A Beautiful Mind Review
By Joe Lozito
The life of Nobel Prize winning paranoid-schizophrenic mathematician John Forbes Nash, Jr. is adapted by Akiva Goldsman from the book by Sylvia Nasar into one of those sensitive Hollywood Oscar contenders that always come out at the end of the year. Thankfully, this one is proof that there is still life in that genre. Though his accomplishments are never made clear - it is simply said, "this flies in the face of 150 years of economic theory" - the Nash character played by Russell Crowe is given enough chances to prove his brilliance and awkwardness. I particularly enjoyed the fact that Nash comes across as quite fallible in the film despite his attempts at perfection. His character in the film is as unpredictable as I would expect the real Nash to be.
Thankfully, the film itself also steers almost entirely clear of the standard Hollywood Disease-'ploitation films; only at certain moments does the film threaten to ask for too many tears or suspensions of disbelief. Director Ron Howard, shaking off the grade-school pretensions of "How the Grinch Stole Christmas" and "Far and Away", allows the story to flow organically from one scene to another. Nash's sickness manifests itself naturally and Mr. Howard uses only subtle flourishes to punctuate Mr. Crowe's masterful performance (unfortunately, the same cannot be said for James Horner's predictably bombastic score).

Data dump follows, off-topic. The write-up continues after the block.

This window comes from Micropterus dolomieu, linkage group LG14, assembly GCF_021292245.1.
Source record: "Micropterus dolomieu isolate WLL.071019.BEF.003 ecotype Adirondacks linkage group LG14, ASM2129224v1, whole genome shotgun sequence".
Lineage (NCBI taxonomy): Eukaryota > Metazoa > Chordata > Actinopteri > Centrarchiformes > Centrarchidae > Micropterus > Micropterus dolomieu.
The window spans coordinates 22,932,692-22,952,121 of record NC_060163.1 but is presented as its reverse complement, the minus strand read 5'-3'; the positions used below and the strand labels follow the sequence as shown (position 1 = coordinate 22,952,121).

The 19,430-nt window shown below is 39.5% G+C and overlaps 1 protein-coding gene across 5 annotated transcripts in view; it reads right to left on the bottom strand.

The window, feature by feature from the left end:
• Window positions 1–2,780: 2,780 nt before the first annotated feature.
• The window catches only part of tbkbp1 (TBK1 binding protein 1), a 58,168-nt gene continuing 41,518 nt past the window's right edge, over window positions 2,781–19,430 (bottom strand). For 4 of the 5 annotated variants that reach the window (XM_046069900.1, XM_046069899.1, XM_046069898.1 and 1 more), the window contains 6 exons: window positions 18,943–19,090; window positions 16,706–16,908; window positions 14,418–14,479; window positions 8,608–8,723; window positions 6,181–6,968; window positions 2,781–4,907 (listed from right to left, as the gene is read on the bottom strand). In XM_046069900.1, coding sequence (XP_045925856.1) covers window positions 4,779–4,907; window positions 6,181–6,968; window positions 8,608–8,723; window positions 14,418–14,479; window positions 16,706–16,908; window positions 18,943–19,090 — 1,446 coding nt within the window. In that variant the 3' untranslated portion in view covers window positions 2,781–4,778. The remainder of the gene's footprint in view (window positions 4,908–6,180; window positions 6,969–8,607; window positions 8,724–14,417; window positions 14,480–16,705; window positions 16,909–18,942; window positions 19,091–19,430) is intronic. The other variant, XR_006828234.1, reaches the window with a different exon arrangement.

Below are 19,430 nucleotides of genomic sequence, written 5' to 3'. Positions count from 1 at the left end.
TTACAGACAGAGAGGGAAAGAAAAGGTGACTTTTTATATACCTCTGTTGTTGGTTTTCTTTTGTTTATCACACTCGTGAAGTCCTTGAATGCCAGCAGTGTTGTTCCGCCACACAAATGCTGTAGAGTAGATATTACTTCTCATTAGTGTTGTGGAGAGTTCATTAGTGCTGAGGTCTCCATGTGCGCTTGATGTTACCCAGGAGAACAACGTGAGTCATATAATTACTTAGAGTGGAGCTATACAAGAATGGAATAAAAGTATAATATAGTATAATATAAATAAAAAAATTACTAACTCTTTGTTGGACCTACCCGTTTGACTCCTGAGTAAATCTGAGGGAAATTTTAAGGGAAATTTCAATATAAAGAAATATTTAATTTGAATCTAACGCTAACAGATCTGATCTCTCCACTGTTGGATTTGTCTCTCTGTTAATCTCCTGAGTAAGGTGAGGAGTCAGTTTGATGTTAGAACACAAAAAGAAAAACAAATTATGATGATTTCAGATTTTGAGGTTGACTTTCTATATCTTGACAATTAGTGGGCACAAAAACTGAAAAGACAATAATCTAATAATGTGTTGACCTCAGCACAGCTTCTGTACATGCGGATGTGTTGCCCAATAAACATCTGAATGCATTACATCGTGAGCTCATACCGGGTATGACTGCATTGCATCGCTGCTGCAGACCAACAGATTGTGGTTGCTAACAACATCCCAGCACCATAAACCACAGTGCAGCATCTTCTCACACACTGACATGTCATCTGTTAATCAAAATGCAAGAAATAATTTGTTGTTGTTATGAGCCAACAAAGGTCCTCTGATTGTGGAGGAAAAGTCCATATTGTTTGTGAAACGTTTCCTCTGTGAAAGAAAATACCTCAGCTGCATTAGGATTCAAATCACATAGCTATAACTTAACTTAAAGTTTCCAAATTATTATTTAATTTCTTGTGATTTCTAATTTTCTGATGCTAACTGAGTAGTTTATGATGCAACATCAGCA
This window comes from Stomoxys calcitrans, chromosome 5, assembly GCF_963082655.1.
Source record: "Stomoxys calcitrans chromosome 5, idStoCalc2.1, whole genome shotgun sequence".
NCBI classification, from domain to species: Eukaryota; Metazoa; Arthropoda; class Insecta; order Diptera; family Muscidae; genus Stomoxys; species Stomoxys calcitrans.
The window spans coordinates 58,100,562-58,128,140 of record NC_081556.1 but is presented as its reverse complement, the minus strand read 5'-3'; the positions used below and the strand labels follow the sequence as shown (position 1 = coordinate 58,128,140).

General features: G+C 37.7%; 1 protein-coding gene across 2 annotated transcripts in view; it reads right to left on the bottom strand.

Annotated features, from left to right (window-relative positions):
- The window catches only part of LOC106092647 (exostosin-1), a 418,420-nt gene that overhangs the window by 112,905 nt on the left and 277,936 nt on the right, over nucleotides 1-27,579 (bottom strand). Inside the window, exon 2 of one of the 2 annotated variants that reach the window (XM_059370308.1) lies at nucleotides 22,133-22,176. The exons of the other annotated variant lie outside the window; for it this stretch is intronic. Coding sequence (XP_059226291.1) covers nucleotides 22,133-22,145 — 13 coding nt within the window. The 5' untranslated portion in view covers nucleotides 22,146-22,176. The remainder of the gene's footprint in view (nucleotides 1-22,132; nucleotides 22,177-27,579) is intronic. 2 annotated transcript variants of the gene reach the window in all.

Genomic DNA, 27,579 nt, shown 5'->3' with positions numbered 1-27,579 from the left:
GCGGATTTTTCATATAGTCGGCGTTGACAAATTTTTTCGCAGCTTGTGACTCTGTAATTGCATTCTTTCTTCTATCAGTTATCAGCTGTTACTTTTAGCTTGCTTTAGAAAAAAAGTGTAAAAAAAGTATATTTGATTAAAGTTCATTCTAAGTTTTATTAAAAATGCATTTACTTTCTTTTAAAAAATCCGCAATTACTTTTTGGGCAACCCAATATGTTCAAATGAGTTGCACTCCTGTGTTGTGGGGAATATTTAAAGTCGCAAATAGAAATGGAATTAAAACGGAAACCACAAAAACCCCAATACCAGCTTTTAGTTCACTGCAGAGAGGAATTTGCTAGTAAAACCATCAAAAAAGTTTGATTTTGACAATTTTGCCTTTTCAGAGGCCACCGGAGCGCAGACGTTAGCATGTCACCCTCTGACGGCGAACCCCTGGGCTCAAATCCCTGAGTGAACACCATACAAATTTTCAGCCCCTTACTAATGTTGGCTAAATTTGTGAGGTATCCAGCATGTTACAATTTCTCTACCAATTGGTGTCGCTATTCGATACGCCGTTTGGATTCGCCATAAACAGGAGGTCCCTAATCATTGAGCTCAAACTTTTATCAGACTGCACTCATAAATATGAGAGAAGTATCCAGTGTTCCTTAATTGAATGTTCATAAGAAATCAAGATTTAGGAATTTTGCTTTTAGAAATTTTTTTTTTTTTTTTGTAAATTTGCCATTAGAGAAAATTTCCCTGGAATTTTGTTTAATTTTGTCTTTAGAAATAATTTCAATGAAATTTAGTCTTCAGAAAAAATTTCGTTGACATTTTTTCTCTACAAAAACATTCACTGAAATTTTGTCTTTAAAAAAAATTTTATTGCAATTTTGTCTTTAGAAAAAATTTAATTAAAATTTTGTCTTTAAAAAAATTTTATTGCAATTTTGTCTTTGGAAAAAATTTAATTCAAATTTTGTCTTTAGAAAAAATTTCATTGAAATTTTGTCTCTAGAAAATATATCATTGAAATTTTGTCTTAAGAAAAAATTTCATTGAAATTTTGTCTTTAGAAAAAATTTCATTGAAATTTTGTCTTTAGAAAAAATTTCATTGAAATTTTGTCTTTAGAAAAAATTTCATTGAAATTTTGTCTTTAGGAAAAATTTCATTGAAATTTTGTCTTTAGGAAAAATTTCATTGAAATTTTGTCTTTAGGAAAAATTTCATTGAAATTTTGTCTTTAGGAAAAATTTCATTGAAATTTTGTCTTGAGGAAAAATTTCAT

Mr. Crowe is supported by what can only be called a career-making performance from Jennifer Connelly as Nash's unbelievably patient wife Alicia. Though the stunning Ms. Connelly has been working in films since the early 80s, only here does she actually get a chance to display her range. In a role that any actress would die for, she is a refreshing addition to the film and her scenes with Mr. Crowe are the film's highlight. Also providing a stable foundation for the film are the always reliable Ed Harris and Christopher Plummer.
But this is Russell Crowe's movie all the way. As he did in "The Insider", Mr. Crowe seems to create the character of John Forbes Nash, Jr. from the inside out. It is only at the end of the film that you really see the work that Mr. Crowe has obviously done in preparation for his role. Each physical tick manifests itself gradually over the 40-some years that the film spans. By the film's end, as Mr. Crowe's Nash walks the Princeton campus, you understand what's behind each step the character takes. It's easily Oscar-caliber work. Mr. Crowe may be preparing to "pull a Tom Hanks" at this year's Academy Awards and he deserves it. This is the work that it was clear he was capable of from "LA Confidential" and "The Insider". We'll forgive him "Proof of Life".
While the John Nash that is portrayed in the film is altered to the point of revisionism (no where are the marriage and subsequent abandoning of his first wife and child or his rumored homosexual trysts mentioned), the film should be critiqued based on its own merits. As such, it works. Beautifully.